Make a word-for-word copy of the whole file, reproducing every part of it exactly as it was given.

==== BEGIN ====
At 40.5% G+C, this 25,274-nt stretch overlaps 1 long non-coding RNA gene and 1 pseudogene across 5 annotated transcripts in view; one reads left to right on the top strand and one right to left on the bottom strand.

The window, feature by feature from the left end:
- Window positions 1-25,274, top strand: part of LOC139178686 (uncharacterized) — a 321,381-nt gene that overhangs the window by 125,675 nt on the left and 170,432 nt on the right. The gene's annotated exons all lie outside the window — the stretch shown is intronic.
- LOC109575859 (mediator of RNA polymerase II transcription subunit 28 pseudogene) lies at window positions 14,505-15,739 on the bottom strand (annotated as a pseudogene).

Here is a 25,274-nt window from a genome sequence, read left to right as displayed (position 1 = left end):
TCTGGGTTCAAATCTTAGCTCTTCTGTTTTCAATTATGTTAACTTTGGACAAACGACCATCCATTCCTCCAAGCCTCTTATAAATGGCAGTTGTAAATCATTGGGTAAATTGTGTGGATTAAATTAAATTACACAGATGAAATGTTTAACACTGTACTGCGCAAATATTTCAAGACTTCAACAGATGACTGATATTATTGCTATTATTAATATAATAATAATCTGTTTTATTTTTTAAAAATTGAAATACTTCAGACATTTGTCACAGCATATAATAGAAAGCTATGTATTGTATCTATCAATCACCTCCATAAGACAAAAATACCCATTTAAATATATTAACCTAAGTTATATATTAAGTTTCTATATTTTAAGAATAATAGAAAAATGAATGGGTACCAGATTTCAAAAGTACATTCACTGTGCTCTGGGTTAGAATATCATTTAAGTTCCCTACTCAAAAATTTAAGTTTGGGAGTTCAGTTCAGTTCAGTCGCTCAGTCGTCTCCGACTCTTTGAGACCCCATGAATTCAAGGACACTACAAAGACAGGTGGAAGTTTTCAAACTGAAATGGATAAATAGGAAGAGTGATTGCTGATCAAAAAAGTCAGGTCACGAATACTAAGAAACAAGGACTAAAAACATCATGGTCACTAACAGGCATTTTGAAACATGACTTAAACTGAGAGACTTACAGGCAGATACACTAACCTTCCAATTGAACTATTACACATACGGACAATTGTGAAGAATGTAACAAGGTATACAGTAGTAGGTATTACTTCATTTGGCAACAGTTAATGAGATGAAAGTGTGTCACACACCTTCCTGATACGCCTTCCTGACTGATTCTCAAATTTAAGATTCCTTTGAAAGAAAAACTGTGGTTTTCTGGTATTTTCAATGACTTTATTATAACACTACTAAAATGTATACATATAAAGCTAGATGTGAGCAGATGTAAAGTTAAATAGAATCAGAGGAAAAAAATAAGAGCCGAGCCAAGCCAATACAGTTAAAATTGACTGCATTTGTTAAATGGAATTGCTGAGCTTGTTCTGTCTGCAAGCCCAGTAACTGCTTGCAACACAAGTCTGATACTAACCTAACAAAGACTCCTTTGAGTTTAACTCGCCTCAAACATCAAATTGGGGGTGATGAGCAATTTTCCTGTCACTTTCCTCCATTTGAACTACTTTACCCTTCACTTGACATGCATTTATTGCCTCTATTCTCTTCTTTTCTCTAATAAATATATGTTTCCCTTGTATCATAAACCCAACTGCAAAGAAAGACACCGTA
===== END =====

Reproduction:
At 40.5% G+C, this 25,274-nt stretch overlaps 1 long non-coding RNA gene and 1 pseudogene across 5 annotated transcripts in view; one reads left to right on the top strand and one right to left on the bottom strand.

The window, feature by feature from the left end:
- Window positions 1-25,274, top strand: part of LOC139178686 (uncharacterized) — a 321,381-nt gene that overhangs the window by 125,675 nt on the left and 170,432 nt on the right. The gene's annotated exons all lie outside the window — the stretch shown is intronic.
- LOC109575859 (mediator of RNA polymerase II transcription subunit 28 pseudogene) lies at window positions 14,505-15,739 on the bottom strand (annotated as a pseudogene).

Here is a 25,274-nt window from a genome sequence, read left to right as displayed (position 1 = left end):
TCTGGGTTCAAATCTTAGCTCTTCTGTTTTCAATTATGTTAACTTTGGACAAACGACCATCCATTCCTCCAAGCCTCTTATAAATGGCAGTTGTAAATCATTGGGTAAATTGTGTGGATTAAATTAAATTACACAGATGAAATGTTTAACACTGTACTGCGCAAATATTTCAAGACTTCAACAGATGACTGATATTATTGCTATTATTAATATAATAATAATCTGTTTTATTTTTTAAAAATTGAAATACTTCAGACATTTGTCACAGCATATAATAGAAAGCTATGTATTGTATCTATCAATCACCTCCATAAGACAAAAATACCCATTTAAATATATTAACCTAAGTTATATATTAAGTTTCTATATTTTAAGAATAATAGAAAAATGAATGGGTACCAGATTTCAAAAGTACATTCACTGTGCTCTGGGTTAGAATATCATTTAAGTTCCCTACTCAAAAATTTAAGTTTGGGAGTTCAGTTCAGTTCAGTCGCTCAGTCGTCTCCGACTCTTTGAGACCCCATGAATTCAAGGACACTACAAAGACAGGTGGAAGTTTTCAAACTGAAATGGATAAATAGGAAGAGTGATTGCTGATCAAAAAAGTCAGGTCACGAATACTAAGAAACAAGGACTAAAAACATCATGGTCACTAACAGGCATTTTGAAACATGACTTAAACTGAGAGACTTACAGGCAGATACACTAACCTTCCAATTGAACTATTACACATACGGACAATTGTGAAGAATGTAACAAGGTATACAGTAGTAGGTATTACTTCATTTGGCAACAGTTAATGAGATGAAAGTGTGTCACACACCTTCCTGATACGCCTTCCTGACTGATTCTCAAATTTAAGATTCCTTTGAAAGAAAAACTGTGGTTTTCTGGTATTTTCAATGACTTTATTATAACACTACTAAAATGTATACATATAAAGCTAGATGTGAGCAGATGTAAAGTTAAATAGAATCAGAGGAAAAAAATAAGAGCCGAGCCAAGCCAATACAGTTAAAATTGACTGCATTTGTTAAATGGAATTGCTGAGCTTGTTCTGTCTGCAAGCCCAGTAACTGCTTGCAACACAAGTCTGATACTAACCTAACAAAGACTCCTTTGAGTTTAACTCGCCTCAAACATCAAATTGGGGGTGATGAGCAATTTTCCTGTCACTTTCCTCCATTTGAACTACTTTACCCTTCACTTGACATGCATTTATTGCCTCTATTCTCTTCTTTTCTCTAATAAATATATGTTTCCCTTGTATCATAAACCCAACTGCAAAGAAAGACACCGTA